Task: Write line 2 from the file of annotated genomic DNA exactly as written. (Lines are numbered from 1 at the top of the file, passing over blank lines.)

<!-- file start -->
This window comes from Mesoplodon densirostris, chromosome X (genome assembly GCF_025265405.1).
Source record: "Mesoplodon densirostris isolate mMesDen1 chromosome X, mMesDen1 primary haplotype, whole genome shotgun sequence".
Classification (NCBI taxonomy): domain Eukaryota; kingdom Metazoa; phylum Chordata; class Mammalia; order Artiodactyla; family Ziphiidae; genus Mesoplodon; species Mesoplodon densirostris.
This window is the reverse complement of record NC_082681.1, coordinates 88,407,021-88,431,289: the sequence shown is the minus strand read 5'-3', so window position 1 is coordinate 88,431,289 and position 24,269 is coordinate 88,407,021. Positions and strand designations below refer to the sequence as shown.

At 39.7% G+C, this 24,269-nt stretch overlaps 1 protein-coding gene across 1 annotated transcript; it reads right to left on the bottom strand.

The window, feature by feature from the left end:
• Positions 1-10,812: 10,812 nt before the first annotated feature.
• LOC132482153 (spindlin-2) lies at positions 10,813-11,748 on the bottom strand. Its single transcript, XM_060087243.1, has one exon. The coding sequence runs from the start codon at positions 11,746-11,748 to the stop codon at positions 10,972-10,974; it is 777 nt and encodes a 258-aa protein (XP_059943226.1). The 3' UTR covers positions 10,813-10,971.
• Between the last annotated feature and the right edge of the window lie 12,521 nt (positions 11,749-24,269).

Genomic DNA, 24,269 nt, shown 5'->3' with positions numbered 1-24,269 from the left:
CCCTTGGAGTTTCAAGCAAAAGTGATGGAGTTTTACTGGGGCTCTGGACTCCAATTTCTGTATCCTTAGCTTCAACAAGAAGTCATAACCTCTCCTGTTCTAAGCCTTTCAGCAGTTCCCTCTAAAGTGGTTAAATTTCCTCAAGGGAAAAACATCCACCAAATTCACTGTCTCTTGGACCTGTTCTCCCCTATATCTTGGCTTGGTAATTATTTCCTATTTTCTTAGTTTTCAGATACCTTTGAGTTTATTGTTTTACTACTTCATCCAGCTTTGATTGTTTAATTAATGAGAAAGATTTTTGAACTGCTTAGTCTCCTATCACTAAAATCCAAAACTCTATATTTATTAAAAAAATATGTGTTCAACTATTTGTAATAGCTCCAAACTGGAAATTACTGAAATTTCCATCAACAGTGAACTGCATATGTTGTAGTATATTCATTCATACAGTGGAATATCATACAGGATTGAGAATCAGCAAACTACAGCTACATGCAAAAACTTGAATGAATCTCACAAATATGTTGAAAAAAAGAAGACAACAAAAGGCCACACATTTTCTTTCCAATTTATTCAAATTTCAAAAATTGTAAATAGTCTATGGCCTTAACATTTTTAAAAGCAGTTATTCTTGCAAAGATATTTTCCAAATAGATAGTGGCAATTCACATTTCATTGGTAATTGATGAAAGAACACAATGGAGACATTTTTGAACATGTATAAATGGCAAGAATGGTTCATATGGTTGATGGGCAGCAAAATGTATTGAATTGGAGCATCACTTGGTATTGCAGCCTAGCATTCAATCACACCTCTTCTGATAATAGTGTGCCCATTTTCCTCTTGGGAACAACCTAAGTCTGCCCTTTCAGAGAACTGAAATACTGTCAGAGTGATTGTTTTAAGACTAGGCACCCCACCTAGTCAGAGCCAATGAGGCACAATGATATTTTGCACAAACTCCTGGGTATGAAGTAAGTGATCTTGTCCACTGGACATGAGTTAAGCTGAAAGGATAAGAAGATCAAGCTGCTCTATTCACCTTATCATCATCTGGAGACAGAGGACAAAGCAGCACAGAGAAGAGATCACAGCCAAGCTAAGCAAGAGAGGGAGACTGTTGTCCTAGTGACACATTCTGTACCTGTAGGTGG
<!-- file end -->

Source record: "Mesoplodon densirostris isolate mMesDen1 chromosome X, mMesDen1 primary haplotype, whole genome shotgun sequence".